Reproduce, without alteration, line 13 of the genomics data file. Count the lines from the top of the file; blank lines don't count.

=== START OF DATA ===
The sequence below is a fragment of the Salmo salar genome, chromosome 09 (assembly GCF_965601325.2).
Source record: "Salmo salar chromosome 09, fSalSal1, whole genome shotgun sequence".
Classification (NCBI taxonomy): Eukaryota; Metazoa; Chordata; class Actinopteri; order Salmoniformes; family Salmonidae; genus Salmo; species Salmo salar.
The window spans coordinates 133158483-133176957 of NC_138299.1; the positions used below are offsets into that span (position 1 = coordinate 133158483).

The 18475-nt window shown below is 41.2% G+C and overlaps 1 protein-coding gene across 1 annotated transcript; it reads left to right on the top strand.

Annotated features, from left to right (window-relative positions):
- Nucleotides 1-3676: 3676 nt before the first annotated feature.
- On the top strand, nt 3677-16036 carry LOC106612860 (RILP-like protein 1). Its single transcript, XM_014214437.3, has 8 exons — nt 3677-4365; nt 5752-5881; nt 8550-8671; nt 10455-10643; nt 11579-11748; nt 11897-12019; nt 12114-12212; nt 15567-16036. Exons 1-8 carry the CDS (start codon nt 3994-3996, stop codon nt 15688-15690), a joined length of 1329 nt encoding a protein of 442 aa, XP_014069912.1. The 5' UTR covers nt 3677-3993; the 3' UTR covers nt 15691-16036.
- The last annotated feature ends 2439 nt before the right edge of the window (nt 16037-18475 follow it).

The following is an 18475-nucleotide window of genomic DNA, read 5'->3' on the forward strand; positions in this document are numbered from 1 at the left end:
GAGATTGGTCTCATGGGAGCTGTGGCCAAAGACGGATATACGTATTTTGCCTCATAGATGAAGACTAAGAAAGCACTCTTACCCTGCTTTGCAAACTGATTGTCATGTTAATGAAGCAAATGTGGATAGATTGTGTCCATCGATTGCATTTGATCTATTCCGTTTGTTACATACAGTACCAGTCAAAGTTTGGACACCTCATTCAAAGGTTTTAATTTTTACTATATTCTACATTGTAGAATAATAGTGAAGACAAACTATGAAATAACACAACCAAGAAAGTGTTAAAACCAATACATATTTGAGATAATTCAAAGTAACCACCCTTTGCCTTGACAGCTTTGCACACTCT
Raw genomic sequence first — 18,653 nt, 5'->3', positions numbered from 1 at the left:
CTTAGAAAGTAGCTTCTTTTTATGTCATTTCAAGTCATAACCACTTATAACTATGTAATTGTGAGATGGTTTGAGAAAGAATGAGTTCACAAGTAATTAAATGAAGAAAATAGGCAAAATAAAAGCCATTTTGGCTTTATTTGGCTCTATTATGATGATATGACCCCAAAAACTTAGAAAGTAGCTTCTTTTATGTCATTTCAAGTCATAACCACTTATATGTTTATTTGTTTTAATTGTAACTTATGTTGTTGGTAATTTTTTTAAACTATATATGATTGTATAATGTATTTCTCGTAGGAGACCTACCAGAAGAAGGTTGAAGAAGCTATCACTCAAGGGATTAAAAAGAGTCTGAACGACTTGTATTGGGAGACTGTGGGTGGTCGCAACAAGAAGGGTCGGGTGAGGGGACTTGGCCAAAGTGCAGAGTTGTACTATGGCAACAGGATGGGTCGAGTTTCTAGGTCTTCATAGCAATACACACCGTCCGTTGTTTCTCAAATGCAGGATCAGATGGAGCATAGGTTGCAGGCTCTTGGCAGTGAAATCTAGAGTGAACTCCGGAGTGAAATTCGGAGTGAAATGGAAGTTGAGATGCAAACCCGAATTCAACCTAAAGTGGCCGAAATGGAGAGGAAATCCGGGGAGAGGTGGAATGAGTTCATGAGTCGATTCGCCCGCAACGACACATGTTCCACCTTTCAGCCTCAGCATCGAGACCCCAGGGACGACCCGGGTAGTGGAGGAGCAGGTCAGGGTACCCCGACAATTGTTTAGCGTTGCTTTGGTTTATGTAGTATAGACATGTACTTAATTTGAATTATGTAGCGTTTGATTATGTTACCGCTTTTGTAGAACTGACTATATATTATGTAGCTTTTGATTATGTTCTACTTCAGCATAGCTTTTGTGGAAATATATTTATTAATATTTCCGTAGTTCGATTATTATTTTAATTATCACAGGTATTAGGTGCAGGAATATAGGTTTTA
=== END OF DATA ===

CTTAGAAAGTAGCTTCTTTTTATGTCATTTCAAGTCATAACCACTTATAACTATGTAATTGTGAGATGGTTTGAGAAAGAATGAGTTCACAAGTAATTAAATGAAGAAAATAGGCAAAATAAAAGCCATTTTGGCTTTATTTGGCTCTATTATGATGATATGACCCCAAAAACTTAGAAAGTAGCTTCTTTTATGTCATTTCAAGTCATAACCACTTATATGTTTATTTGTTTTAATTGTAACTTATGTTGTTGGTAATTTTTTTAAACTATATATGATTGTATAATGTATTTCTCGTAGGAGACCTACCAGAAGAAGGTTGAAGAAGCTATCACTCAAGGGATTAAAAAGAGTCTGAACGACTTGTATTGGGAGACTGTGGGTGGTCGCAACAAGAAGGGTCGGGTGAGGGGACTTGGCCAAAGTGCAGAGTTGTACTATGGCAACAGGATGGGTCGAGTTTCTAGGTCTTCATAGCAATACACACCGTCCGTTGTTTCTCAAATGCAGGATCAGATGGAGCATAGGTTGCAGGCTCTTGGCAGTGAAATCTAGAGTGAACTCCGGAGTGAAATTCGGAGTGAAATGGAAGTTGAGATGCAAACCCGAATTCAACCTAAAGTGGCCGAAATGGAGAGGAAATCCGGGGAGAGGTGGAATGAGTTCATGAGTCGATTCGCCCGCAACGACACATGTTCCACCTTTCAGCCTCAGCATCGAGACCCCAGGGACGACCCGGGTAGTGGAGGAGCAGGTCAGGGTACCCCGACAATTGTTTAGCGTTGCTTTGGTTTATGTAGTATAGACATGTACTTAATTTGAATTATGTAGCGTTTGATTATGTTACCGCTTTTGTAGAACTGACTATATATTATGTAGCTTTTGATTATGTTCTACTTCAGCATAGCTTTTGTGGAAATATATTTATTAATATTTCCGTAGTTCGATTATTATTTTAATTATCACAGGTATTAGGTGCAGGAATATAGGTTTTA